TCS Daily

Perks for Perps?

By Stephen Bainbridge - July 27, 2006 12:00 AM

Remember ex-Tyco CEO Dennis Kozlowski's $2.1 million birthday trip for his wife, Karen, and their $6000 gold-and-burgundy floral patterned shower curtain? Well, Kozlowski's in jail, but lavish corporate spending on executive perks hasn't gone away.

As the SEC readies its package of new executive compensation disclosure rules (about which I wrote in When Less Really Is More), executive perquisites are once again getting a close look. Back in January, the SEC provided guidance for companies preparing executive compensation disclosures under which a benefit must be disclosed as a perquisite if it gives the executive has any personal aspect, regardless of whether there is a business reason for the benefit or even if it is provided for the convenience of the company, unless the benefit is available on a non-discriminatory basis to all employees. Only items integrally and directly tied to the performance of the executive's duties are exempt, and the SEC takes a very narrow view of what items qualify under that standard. The traditional income tax rules that perks are not income if they are provided with a business purpose or for the company's convenience, for example, are not enough.

Reportedly, as the SEC has been reviewing the executive disclosures filed since the January guidance was issued, the Commission and its staff have been dissatisfied with the quality of those disclosures. Apparently, the SEC thinks corporate disclosures still are not providing enough clear information for shareholders to assess executive pay and perks. It's widely expected that the forthcoming rules will revisit the question of perks to insist upon greater transparency.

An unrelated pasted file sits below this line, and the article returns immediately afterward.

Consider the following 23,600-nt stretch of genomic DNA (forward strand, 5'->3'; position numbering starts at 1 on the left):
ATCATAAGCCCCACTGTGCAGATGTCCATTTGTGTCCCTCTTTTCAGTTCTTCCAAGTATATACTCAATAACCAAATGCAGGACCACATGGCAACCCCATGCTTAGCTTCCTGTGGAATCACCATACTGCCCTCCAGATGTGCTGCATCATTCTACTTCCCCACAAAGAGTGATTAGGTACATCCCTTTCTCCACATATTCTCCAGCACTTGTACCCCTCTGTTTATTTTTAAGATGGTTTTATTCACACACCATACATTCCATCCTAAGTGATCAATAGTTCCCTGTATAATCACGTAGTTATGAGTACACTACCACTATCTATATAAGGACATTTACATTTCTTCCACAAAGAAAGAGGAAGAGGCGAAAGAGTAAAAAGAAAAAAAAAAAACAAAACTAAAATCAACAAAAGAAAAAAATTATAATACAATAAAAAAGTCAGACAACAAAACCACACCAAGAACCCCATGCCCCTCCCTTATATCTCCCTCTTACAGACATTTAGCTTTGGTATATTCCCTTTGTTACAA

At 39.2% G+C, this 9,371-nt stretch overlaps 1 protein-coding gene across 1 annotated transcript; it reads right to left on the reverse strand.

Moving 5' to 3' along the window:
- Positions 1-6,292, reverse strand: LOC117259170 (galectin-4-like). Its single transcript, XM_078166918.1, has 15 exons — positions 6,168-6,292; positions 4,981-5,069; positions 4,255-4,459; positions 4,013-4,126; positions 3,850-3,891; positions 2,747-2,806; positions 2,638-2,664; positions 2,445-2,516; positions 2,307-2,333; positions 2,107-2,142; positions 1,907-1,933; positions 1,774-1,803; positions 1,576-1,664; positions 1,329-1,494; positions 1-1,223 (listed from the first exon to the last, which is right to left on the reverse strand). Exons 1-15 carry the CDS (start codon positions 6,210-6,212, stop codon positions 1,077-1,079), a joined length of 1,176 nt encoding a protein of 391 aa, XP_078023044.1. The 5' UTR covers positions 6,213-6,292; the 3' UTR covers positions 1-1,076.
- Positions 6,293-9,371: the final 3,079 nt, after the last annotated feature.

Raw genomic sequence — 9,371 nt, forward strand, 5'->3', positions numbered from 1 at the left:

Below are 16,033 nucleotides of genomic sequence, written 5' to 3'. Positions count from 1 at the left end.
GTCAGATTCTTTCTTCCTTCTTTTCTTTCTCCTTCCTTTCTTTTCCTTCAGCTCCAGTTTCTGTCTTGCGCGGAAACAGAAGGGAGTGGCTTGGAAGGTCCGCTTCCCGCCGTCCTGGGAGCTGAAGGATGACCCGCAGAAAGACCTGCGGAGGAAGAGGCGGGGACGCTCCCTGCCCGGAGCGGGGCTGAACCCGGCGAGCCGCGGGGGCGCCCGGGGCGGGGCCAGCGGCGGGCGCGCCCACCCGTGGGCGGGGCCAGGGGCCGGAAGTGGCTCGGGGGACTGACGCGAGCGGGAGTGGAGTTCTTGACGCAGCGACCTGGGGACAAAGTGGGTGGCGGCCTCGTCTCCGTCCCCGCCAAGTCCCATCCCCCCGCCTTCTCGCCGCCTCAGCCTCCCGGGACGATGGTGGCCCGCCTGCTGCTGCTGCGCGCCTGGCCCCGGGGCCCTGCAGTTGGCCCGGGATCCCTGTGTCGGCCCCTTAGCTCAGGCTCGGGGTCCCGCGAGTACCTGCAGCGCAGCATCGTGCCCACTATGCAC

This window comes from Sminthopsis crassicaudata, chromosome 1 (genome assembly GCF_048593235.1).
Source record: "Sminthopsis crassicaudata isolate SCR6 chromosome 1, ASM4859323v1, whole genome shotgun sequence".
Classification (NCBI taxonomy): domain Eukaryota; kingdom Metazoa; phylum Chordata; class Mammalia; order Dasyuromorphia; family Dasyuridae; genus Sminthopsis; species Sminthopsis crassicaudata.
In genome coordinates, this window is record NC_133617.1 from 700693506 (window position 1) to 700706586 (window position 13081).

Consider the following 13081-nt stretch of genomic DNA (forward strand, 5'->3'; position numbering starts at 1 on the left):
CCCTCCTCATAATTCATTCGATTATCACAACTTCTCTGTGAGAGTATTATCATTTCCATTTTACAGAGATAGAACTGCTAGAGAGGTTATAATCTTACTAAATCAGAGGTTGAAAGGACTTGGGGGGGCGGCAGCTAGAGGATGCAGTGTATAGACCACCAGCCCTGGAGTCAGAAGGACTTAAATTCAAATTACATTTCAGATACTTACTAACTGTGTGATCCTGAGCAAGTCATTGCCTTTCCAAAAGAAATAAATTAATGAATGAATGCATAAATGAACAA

The problem is that the SEC and shareholder activists are painting with far too broad a brush. Nobody seriously defends Kozlowski's show curtain, but many so-called perks are perfectly appropriate forms of compensation.

A study by economists Raghuram Rajan and Julie Wulf, examined the provision of perks by large companies over an extended period of time (1986-1999). As they explain:

"A widespread view in the corporate finance literature is that executive perks are a form of agency or private benefit and a way for managers to misappropriate some of the surplus the firm generates. According to this view, firms with plenty of free cash flow that operate in industries with limited investment prospects should typically offer perks. The theory also suggests that firms that are subject to more external monitoring should have fewer perks."

Their findings provided, "at best, mixed evidence" for the conventional wisdom. Instead, as The Economist explained, their findings supported two alternative hypotheses:

"First, firms in the sample with more hierarchical organizations lavished more perks on their executives than firms with flatter structures. Why? Perks are a cheap way to demonstrate status. Just as the armed forces ration medals, firms ration the distribution of conspicuous symbols of corporate status.

Second, perks are a cheap way to boost executive productivity. Firms based in places where it takes a long time to commute are more likely to give the boss a chauffeured limousine. Firms located far from large airports are likelier to lay on a corporate jet."

In other words, Rajan and Wulf's results indicate that executive perks are generally set with shareholder interests in mind.

Additional support for that proposition is provided by Todd Henderson and James Spindler's analysis of a number of controversial compensation practices, including perquisites, corporate loans, and encouragement of conspicuous consumption by top management. In brief, they hypothesize that firms seek to discourage top employees from saving so as to avoid the final period problem that arises when such employees accumulate sufficient wealth to fund a luxurious retirement. Reduced savings by such employees encourages them to seek continued employment, which vitiates the final period problem and provides ongoing incentives against shirking. By encouraging current consumption, the oft-decried practices of providing top employees with munificent perks and loans in fact maximize the joint welfare of managers and shareholders.